Mapping from PowerPoint to the web
Logic: add interactivity in PowerPoint for the web
We had a question on the PowerPoint newsgroup about image mapping.
The following is an example of how image mapping can be done
and exported to the web.
Now, before you start, you need to check out TAJ's good tutorial on
hyperlinking, and Sonia Coleman's tutorial on Screen Tips:
Hyperlinking, TAJ Style
Screen Tips, Sonia Style
Why? Well, I'm not going to redo all of their good work. They've
gone into these issues at a much better level than you will find here.
started with a map of Australia, which is broken already into
states. It was actually a Clip Art that I busted. Remember? Turn it
into a Microsoft Picture by ungrouping?
Note, if you
had a real picture that couldn't be split, you could instead draw
autoshapes over the top of these states and still get the desired
effect. Now that is real image mapping, which I have covered
towards the end of this section.
So you know where we are going:
1. We will hyperlink each state to a slide that has that particular
state on it, with the state faded for effect.
2. We will also hyperlink a box on the slide master to the first
3. We will add Screen Tips that will pop up on viewing.
1. But before you begin, you need a slide with each state on it.
Each slide must be labeled with the state you want to highlight,
and give it a title.
We now go back to the first slide and add a hyperlink. Right click
on the first state and hyperlink it to the particular slide.
We now need to add the "Screen Tip" while we are here. The Screen
Tip will pop up, telling us information about the particular state
we are looking at in slide show view. Please note, I learnt this one from Sonia
Coleman. Click on Screen Tip in the top, right hand corner, and type
in the Screen Tip representing the state.
We do this on the first slide for all states until all are done. We
will have to do this for all slides! You decide the easiest way to
do this! Now, when this is run as a show, if we click on any state,
it will go to that state, and a pop up Screen Tip will tell us the
name. But we also need a way to go back to the index slide at the
start. I did this by adding a full screen rectangle on the Master
Slide, hyperlinked to slide one. Because it will appear behind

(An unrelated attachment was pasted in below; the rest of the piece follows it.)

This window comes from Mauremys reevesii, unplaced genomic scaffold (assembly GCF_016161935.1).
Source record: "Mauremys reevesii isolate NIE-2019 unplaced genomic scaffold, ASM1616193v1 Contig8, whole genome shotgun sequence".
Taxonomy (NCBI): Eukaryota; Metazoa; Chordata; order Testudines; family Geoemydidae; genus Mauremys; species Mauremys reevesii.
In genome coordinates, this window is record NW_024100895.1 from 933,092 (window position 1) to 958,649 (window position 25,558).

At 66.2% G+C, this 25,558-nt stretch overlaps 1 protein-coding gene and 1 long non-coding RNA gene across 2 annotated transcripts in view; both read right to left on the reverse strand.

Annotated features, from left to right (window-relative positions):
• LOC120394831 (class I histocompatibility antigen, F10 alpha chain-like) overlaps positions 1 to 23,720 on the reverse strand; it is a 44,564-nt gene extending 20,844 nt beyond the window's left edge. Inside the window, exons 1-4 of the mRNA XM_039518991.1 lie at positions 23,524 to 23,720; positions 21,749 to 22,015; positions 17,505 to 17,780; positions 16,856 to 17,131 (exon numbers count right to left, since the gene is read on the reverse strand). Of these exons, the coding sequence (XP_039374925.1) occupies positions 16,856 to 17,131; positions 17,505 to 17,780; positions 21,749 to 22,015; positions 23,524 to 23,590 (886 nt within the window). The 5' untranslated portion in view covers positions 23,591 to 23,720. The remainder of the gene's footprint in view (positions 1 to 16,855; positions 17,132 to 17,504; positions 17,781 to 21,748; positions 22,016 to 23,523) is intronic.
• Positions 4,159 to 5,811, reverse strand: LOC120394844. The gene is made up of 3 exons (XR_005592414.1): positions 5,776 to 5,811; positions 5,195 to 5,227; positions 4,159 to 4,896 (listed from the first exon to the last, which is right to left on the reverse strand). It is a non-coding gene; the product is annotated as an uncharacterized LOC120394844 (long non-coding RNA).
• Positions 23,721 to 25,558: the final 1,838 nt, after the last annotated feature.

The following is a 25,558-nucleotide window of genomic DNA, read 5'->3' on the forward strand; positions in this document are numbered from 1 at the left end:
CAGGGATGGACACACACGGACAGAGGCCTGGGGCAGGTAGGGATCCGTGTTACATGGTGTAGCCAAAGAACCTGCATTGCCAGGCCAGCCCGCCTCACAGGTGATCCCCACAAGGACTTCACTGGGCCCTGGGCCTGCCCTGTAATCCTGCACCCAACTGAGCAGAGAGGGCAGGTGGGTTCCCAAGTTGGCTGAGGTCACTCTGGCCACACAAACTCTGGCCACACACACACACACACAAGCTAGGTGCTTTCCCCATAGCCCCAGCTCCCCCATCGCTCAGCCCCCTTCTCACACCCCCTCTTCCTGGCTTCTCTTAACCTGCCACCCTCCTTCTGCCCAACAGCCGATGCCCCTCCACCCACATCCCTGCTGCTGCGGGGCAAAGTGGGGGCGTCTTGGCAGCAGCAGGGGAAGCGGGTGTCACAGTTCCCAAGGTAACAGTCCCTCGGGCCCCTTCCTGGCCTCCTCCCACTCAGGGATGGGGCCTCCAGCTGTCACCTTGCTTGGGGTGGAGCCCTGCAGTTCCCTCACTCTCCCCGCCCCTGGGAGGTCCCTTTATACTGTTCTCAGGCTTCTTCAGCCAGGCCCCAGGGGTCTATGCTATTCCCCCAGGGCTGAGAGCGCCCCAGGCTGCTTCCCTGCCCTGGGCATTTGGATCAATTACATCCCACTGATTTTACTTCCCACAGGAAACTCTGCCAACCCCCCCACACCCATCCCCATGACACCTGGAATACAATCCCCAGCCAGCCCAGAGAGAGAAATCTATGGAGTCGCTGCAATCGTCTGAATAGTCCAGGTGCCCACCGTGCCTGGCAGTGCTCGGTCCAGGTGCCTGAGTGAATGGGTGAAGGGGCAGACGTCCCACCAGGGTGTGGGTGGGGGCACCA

objects that are not on the Master, it will not interfere with those
hyperlinked states. We go View | Master | Slide Master, and draw our
We hyperlink it to the first slide and add the appropriate Screen
Tip. (The following is a different way to hyperlink). While it
works, don't bother, because you still have to edit the hyperlink to
get the Screen Tip.
Now we can run the show and it should all work. Click on any sector,
and it will go to that state. Click outside the states, and it will
go to the first slide.
Now, here is your chance to download an example, before we get to
real image mapping.
To download the example PowerPoint file, please right click to save
Mapping real images.
Now, I don't have a real image of Australia that I can map, so I'll
use the same one, and pretend it can't be split into states. So,
we'll assume it can't be busted because it is a picture. The process
is quite simple. Instead of hyperlinking to the state sectors, we
draw a curved line over the top. Then we hyperlink to that.
Then we hyperlink / Screen Tip that as an overlay. Last, we
get rid of the fill and border line of the shape to make it
invisible. We can then save as a web
page, and it should all function fine.
Now remember, when you draw your autoshape, it does not have
to be perfect. No-one will see it when they click on it, so they
won't know if it is not pixel perfect. However, you need to do a
fairly good job between shapes (or states, in this example).
No-one will want to click on a state and get the wrong one pop up.